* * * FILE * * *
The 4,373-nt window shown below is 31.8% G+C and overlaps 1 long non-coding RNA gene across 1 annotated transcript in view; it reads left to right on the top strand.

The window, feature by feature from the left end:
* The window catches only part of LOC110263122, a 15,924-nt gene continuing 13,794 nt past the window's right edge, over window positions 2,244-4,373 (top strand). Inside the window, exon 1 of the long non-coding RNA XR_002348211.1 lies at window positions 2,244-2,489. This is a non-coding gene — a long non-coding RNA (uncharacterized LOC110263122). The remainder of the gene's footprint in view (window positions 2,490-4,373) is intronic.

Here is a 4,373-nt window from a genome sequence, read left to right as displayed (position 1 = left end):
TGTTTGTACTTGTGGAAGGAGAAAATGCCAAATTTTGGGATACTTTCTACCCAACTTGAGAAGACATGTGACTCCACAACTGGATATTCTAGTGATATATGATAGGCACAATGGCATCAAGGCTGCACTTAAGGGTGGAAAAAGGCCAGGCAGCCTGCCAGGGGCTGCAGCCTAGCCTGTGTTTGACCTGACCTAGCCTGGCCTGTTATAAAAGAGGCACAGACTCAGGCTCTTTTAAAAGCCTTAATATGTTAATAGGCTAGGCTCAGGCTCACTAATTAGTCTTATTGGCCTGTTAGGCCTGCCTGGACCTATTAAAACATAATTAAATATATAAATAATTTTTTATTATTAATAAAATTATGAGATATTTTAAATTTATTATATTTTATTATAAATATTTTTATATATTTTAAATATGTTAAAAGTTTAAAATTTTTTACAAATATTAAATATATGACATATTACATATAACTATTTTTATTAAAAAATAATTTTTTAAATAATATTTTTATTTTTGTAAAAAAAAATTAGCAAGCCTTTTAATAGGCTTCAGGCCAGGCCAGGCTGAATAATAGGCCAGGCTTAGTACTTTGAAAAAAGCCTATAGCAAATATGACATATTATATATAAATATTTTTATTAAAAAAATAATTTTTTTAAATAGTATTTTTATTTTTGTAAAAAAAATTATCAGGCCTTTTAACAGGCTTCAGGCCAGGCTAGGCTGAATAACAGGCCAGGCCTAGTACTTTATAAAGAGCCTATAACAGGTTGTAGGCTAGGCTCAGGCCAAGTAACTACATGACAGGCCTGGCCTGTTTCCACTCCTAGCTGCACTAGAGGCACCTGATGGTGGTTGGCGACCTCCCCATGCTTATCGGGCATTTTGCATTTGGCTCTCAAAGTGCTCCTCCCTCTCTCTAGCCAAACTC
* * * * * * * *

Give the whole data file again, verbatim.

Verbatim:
The 4,373-nt window shown below is 31.8% G+C and overlaps 1 long non-coding RNA gene across 1 annotated transcript in view; it reads left to right on the top strand.

The window, feature by feature from the left end:
* The window catches only part of LOC110263122, a 15,924-nt gene continuing 13,794 nt past the window's right edge, over window positions 2,244-4,373 (top strand). Inside the window, exon 1 of the long non-coding RNA XR_002348211.1 lies at window positions 2,244-2,489. This is a non-coding gene — a long non-coding RNA (uncharacterized LOC110263122). The remainder of the gene's footprint in view (window positions 2,490-4,373) is intronic.

Here is a 4,373-nt window from a genome sequence, read left to right as displayed (position 1 = left end):
TGTTTGTACTTGTGGAAGGAGAAAATGCCAAATTTTGGGATACTTTCTACCCAACTTGAGAAGACATGTGACTCCACAACTGGATATTCTAGTGATATATGATAGGCACAATGGCATCAAGGCTGCACTTAAGGGTGGAAAAAGGCCAGGCAGCCTGCCAGGGGCTGCAGCCTAGCCTGTGTTTGACCTGACCTAGCCTGGCCTGTTATAAAAGAGGCACAGACTCAGGCTCTTTTAAAAGCCTTAATATGTTAATAGGCTAGGCTCAGGCTCACTAATTAGTCTTATTGGCCTGTTAGGCCTGCCTGGACCTATTAAAACATAATTAAATATATAAATAATTTTTTATTATTAATAAAATTATGAGATATTTTAAATTTATTATATTTTATTATAAATATTTTTATATATTTTAAATATGTTAAAAGTTTAAAATTTTTTACAAATATTAAATATATGACATATTACATATAACTATTTTTATTAAAAAATAATTTTTTAAATAATATTTTTATTTTTGTAAAAAAAAATTAGCAAGCCTTTTAATAGGCTTCAGGCCAGGCCAGGCTGAATAATAGGCCAGGCTTAGTACTTTGAAAAAAGCCTATAGCAAATATGACATATTATATATAAATATTTTTATTAAAAAAATAATTTTTTTAAATAGTATTTTTATTTTTGTAAAAAAAATTATCAGGCCTTTTAACAGGCTTCAGGCCAGGCTAGGCTGAATAACAGGCCAGGCCTAGTACTTTATAAAGAGCCTATAACAGGTTGTAGGCTAGGCTCAGGCCAAGTAACTACATGACAGGCCTGGCCTGTTTCCACTCCTAGCTGCACTAGAGGCACCTGATGGTGGTTGGCGACCTCCCCATGCTTATCGGGCATTTTGCATTTGGCTCTCAAAGTGCTCCTCCCTCTCTCTAGCCAAACTC